Tuesday, November 29, 2022

These food-grade chemicals may harm children

American Academy of Pediatricians (AAP), the association of child specialists in the USA, recently issued a guideline statement and a scientific report on various food-grade chemicals and their effects on long-term development and growth in children. There are numerous take-home messages for every parent, in both the documents. We will discuss them below.

Food additives

Modern life brings us, and our children, in contact with many new materials which never existed in our human history. Some of these are added to the processed foods that we eat, while some others come in contact with our food.

The Synthetic additives such as flavourings, colourings, and preservatives are directly added into the processed foods. So, they are called direct food additives.

Substances that come in contact with food while processing, storage or delivery, are called indirect food additives. Such chemicals are coatings, dyes, wrapping papers, styrofoam (or thermocol), adhesives, paperboards, plastics, and other polymers.

Why children are vulnerable?

Over the last few years, new reports are emerging about the harm caused by food additives. Predominant damages observed are hormonal changes (called endocrine disruptions) and growth problems.

Not all of these chemicals are extensively tested for toxicity. And even if they are, their long term effect on children are not studied well.

Children, especially infants, are far more vulnerable to these toxins since their body’s defense systems are not fully developed. Children consume more food per kg of body weight than adults. So their exposure to food additives is relatively higher. Plus, children’s key organs are still developing. So any hormonal disruptions can cause improper growth of those organs.

Legal Loopholes

While there are government agencies that regulate use of food additives, the concerning laws have many shortcomings.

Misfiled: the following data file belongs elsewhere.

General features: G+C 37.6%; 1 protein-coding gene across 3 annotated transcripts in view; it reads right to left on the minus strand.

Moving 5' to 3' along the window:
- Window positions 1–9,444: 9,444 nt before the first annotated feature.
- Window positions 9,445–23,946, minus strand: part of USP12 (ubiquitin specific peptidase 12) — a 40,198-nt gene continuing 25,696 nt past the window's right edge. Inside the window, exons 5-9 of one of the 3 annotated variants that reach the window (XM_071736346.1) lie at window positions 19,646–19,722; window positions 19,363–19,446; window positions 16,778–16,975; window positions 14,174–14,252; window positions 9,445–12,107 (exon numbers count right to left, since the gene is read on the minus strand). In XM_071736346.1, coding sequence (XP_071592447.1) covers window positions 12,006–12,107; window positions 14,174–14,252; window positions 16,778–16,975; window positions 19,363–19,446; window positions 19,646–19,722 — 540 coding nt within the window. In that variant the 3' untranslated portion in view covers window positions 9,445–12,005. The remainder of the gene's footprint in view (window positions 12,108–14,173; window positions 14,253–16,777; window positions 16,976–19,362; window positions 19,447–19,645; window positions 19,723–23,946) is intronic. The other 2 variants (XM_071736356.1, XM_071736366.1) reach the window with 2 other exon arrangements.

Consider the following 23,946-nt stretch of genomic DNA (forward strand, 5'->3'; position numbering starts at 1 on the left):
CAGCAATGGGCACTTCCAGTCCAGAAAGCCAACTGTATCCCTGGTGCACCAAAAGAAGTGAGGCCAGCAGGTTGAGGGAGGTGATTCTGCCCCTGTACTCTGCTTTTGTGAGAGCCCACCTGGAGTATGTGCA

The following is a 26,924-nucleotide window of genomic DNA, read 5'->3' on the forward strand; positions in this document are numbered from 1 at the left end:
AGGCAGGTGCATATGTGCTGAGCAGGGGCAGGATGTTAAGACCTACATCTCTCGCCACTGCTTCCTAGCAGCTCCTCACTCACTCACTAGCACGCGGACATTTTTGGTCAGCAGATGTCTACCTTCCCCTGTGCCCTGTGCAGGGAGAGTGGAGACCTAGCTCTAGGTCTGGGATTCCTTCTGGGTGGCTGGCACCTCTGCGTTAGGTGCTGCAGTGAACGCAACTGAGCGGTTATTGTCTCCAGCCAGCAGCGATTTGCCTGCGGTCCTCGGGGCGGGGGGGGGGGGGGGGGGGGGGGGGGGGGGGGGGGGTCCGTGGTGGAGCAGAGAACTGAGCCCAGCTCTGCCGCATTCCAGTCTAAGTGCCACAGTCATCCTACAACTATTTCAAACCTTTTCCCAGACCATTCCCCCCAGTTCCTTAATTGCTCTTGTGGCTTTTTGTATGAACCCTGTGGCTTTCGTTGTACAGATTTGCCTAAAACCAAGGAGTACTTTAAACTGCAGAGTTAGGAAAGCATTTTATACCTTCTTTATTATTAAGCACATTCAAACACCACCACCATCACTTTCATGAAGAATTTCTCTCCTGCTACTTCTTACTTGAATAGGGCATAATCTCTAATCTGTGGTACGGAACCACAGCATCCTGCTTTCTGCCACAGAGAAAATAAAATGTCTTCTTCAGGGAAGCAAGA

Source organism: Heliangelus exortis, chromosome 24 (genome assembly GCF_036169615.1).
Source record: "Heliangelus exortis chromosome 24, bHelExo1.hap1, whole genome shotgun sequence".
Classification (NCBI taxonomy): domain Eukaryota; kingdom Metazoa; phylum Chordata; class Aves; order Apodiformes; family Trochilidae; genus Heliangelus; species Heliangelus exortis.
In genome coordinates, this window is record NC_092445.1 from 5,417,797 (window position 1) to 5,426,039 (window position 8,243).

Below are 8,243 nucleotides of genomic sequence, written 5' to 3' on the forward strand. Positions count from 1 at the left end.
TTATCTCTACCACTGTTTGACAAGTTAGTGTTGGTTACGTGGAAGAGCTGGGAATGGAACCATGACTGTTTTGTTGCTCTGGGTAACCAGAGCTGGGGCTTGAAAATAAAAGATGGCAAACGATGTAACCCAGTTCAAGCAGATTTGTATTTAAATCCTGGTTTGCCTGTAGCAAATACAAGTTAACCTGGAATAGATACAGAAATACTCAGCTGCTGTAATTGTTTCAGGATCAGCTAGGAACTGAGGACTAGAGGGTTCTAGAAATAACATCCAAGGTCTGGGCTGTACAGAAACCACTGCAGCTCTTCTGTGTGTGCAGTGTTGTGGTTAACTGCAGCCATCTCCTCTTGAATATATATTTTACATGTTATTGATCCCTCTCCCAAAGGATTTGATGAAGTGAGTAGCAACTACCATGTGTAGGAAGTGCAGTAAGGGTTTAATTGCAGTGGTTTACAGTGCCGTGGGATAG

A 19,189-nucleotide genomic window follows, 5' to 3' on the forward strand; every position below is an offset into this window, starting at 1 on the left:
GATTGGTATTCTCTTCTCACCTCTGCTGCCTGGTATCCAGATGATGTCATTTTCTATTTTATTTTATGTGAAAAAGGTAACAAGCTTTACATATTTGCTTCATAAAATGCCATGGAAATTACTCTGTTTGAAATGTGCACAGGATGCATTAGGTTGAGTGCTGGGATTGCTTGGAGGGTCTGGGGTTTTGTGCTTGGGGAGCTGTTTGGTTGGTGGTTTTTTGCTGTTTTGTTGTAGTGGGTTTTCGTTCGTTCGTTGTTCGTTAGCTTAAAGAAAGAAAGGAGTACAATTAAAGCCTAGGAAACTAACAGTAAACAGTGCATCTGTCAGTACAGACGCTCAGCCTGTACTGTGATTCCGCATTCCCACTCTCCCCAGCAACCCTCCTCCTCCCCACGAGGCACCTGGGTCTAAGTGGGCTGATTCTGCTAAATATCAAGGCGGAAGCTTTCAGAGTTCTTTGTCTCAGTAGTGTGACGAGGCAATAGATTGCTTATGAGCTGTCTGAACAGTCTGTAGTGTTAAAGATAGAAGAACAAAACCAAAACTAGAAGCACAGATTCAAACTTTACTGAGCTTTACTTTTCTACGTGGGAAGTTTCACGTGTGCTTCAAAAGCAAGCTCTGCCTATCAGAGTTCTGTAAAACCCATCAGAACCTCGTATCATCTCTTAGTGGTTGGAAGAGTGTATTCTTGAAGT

A special category permitted is ‘Generally recognised as safe (GRAS)’. This designation does not apply well to food additives that affect children. Also, the safety data about these additives is either missing or incomplete, when it comes to their exposure to children.

Incidentally, the paper points out that out of the most recent 451 GRAS evaluations voluntarily submitted for approval, every single one was made by either the manufacturer, or a consultancy firm hired by the manufacturer. None were done by a third party. So much for a conflict of interest.

In other words, AAP cautions that a parent should not remain off–guard assuming the regulatory bodies are doing their job properly and the children are protected and safe, as a result.

If this is the situation in one of the most developed countries, one can only wonder what must be the situation in the developing world, where safety standards are even more compromised, due to costs, corruption, and lack of awareness.

And while we are at it, remember that even the adults face similar issues with the same products, albeit with a lesser intensity.

Problems with food additives

AAP distinguished between the chemicals that enter the foods inadvertently, and those that are put in contact with food by choice.

Accidental or inadvertent additives are of a more serious concern, since they are not even meant to come in contact with food. Examples include pesticides (such as DDT), heavy metals (such as mercury), aflatoxins, polychlorinated biphenyls, dioxins, ingredients of sprays and aerosols, household cleaners and utility items such as plastic bags, colouring paints and toys.

However, the AAP report chose to focus on the additives that are designed to come in contact with food. There are more than 10,000 such chemicals approved for use as food additives. That itself is a big gamut to worry about.

Indirect food additives

Bisphenols

Bisphenols are used in the lining of metal cans to prevent corrosion. They are also used for making plastic bottles. Earlier, bisphenol A (BPA) was used. However, after an outcry about its side effects, the manufacturers started using Bisphenol S, instead of BPA, for use in plastic bottles. Unfortunately, the toxicity profile of Bisphenol S is similar to that of BPA. And, the linings of metal cans are still done using BPA.